"We are going through a difficult period now that may last for weeks, possibly months, not days and hours."
After 'BlogXX' leaked its data, both O'Neil and Minister for Government Services, Bill Shorten, shared a help sheet for affected customers.
"Unfortunately, all customers need to be extra vigilant during this time," he said.
Federal Police expands Operation Guardian
In response to these latest developments, the Australian Federal Police (AFP) has expanded Operation Guardian to assist affected Medibank customers.
"Today the AFP has expanded Operation Guardian to protect Medibank customers whose personal information has been unlawfully released online by ransomware criminals," said AFP Assistant Commissioner Cyber Command Justine Gough.
Operation Guardian, a joint initiative with state and territory police launched in September this year, was originally set up as a protective measure for Optus customers whose identification credentials were leaked during the landmark Optus data breach.
Now, the AFP has expanded Operation Guardian to protect customers of Medibank whose "personal information has been unlawfully released online by ransomware criminals".
"I know today there will be Medibank Private customers who will feel exposed, embarrassed and fearful because of the deeply personal information that has been stolen and dumped on the dark web," said Gough.
She warned cyber criminals that the AFP took immediate action in response to the overnight release of Medibank data, including the undertaking of "covert techniques".
Gough further revealed investigators within AFP's cyber command are working to "scour the internet" and identify buyers or sellers of personal identification information.
"It is an offence to buy stolen information online, which could include the penalty of up to 10 years imprisonment," she said.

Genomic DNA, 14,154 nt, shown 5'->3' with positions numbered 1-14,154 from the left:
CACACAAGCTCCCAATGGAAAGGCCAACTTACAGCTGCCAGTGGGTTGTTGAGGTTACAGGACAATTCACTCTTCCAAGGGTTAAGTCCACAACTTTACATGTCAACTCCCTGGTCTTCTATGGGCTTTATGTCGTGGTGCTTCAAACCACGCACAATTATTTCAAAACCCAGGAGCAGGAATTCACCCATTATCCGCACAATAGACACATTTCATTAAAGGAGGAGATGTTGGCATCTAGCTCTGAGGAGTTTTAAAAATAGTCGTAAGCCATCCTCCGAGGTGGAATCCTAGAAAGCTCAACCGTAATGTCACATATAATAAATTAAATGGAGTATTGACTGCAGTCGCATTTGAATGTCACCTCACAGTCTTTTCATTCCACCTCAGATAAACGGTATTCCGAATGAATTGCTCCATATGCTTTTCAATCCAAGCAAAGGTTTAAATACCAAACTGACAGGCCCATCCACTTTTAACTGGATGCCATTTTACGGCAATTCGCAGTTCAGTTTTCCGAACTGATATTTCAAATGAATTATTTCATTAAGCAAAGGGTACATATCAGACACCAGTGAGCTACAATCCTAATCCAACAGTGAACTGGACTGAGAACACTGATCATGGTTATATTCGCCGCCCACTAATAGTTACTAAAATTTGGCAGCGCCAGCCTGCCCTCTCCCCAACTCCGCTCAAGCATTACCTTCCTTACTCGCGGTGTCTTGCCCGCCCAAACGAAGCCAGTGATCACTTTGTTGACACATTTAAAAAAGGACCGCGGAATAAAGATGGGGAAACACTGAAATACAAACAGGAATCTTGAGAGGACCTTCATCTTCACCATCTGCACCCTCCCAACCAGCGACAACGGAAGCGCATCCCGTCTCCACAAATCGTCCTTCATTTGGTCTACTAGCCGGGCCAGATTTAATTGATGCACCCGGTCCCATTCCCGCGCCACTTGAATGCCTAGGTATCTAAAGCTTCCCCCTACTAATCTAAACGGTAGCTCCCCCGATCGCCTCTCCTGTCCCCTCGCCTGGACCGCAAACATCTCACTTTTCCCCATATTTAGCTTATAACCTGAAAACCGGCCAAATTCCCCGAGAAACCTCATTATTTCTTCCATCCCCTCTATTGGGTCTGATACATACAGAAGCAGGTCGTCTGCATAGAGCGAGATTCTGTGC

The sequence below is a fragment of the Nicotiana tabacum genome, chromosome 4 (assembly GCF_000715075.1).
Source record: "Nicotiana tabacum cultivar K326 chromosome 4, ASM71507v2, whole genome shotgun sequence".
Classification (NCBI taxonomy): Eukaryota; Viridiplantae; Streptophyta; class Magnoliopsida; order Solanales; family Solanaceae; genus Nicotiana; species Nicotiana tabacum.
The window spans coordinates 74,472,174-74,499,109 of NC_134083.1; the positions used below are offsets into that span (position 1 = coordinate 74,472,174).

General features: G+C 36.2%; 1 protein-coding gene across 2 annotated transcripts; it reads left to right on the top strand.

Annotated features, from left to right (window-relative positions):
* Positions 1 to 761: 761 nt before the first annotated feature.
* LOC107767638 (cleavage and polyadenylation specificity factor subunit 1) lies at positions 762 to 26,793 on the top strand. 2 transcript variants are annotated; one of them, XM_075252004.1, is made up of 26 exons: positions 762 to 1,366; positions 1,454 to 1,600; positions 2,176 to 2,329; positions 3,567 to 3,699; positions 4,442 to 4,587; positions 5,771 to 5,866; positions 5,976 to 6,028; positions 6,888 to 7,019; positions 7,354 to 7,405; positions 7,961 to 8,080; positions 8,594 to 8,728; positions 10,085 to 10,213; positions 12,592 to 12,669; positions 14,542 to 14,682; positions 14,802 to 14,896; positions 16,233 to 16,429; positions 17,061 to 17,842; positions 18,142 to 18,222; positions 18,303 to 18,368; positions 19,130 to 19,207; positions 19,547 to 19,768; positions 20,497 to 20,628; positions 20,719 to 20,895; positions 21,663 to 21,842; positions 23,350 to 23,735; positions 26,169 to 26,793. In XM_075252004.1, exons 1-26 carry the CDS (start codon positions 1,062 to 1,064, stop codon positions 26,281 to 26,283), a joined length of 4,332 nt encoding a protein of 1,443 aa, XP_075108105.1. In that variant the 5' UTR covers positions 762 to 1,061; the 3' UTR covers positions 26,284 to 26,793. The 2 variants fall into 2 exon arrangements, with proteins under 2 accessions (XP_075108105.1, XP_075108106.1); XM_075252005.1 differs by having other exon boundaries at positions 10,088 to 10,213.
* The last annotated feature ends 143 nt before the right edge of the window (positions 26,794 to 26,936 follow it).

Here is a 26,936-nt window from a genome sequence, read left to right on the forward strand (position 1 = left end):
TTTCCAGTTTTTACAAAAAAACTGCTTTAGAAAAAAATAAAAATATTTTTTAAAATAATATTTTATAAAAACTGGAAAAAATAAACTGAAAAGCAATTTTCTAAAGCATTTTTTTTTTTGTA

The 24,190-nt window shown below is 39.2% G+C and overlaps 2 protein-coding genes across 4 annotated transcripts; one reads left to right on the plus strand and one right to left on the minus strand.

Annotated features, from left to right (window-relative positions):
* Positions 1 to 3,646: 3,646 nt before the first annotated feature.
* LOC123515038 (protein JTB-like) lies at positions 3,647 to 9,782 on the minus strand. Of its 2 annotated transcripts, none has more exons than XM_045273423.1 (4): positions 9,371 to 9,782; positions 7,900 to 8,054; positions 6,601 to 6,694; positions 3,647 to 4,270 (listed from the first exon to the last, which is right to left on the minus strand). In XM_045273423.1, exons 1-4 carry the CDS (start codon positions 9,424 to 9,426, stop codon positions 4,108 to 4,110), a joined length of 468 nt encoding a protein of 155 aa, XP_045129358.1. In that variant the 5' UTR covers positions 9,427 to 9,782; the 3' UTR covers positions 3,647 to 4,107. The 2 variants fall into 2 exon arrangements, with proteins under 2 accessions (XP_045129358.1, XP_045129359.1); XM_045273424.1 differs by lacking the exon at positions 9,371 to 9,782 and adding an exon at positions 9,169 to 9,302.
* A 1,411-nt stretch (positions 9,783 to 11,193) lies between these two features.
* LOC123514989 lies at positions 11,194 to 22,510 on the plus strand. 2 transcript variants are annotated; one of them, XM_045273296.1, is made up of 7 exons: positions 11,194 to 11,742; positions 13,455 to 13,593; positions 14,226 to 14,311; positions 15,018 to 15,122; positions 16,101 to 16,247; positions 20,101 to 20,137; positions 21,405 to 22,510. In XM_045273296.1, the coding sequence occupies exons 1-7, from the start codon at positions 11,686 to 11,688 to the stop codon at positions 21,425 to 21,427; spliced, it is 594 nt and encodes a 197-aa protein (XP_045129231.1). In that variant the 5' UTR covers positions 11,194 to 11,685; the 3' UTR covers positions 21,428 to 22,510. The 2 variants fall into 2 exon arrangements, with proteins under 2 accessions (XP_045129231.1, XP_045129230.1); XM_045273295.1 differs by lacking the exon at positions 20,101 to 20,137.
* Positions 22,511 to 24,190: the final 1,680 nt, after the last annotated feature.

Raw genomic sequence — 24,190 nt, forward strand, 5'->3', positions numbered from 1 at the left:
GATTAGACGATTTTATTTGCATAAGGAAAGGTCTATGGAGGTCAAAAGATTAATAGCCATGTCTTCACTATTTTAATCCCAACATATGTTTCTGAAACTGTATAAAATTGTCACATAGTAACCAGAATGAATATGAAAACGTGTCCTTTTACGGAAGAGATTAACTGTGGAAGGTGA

"It is also an offence to blackmail and menace customers."
Recently, a 19-year old Sydney man pleaded guilty to trying to blackmail Optus customers after he was arrested and charged by the AFP.
"The AFP has significant powers within its remit, including legislation that precludes the AFP from revealing when those powers are in use.
"Those powers are a chilling reminder to hackers and those who will attempt to piggyback off those criminals that the AFP will relentlessly pursue them," said Gough.
After providing a stern warning to both hackers and opportunistic cyber criminals, Gough urged impacted Medibank customers to reach out if they are at risk.
"This is not just an attack on Australian business," she said.
"To the customers impacted by this latest breach, please do not be embarrassed to contact police through ReportCyber if a person contacts you online, by phone or by SMS threatening to release your data unless payment is made.
"Please call 000 if you believe you are at imminent risk," she added.
The AFP also reports the AFP-led Operation Pallidus, which is focused on the criminal Medibank data breach, is working alongside Commonwealth agencies and 'Five Eyes' Law Enforcement partners, including the FBI.
Looming lawsuits and more to come
Medibank continues to monitor the situation and provide updates as they occur, but for the time being, the alleged hacker group shows no signs of withdrawing.
Medibank said customers should be vigilant with all online communications and transactions, and should remain alert for any phishing scams via phone, post, or email.
“We unreservedly apologise to our customers," said Medibank CEO David Koczkar.
“We take seriously our responsibility to safeguard our customers and we stand ready to support them,” he said.
In the meantime, two law firms are signalling potential class action lawsuits against the health insurer, after they voiced a belief Medibank had "betrayed customers" and breached the Privacy Act by not stopping the hack. No case is yet to be filed with a court.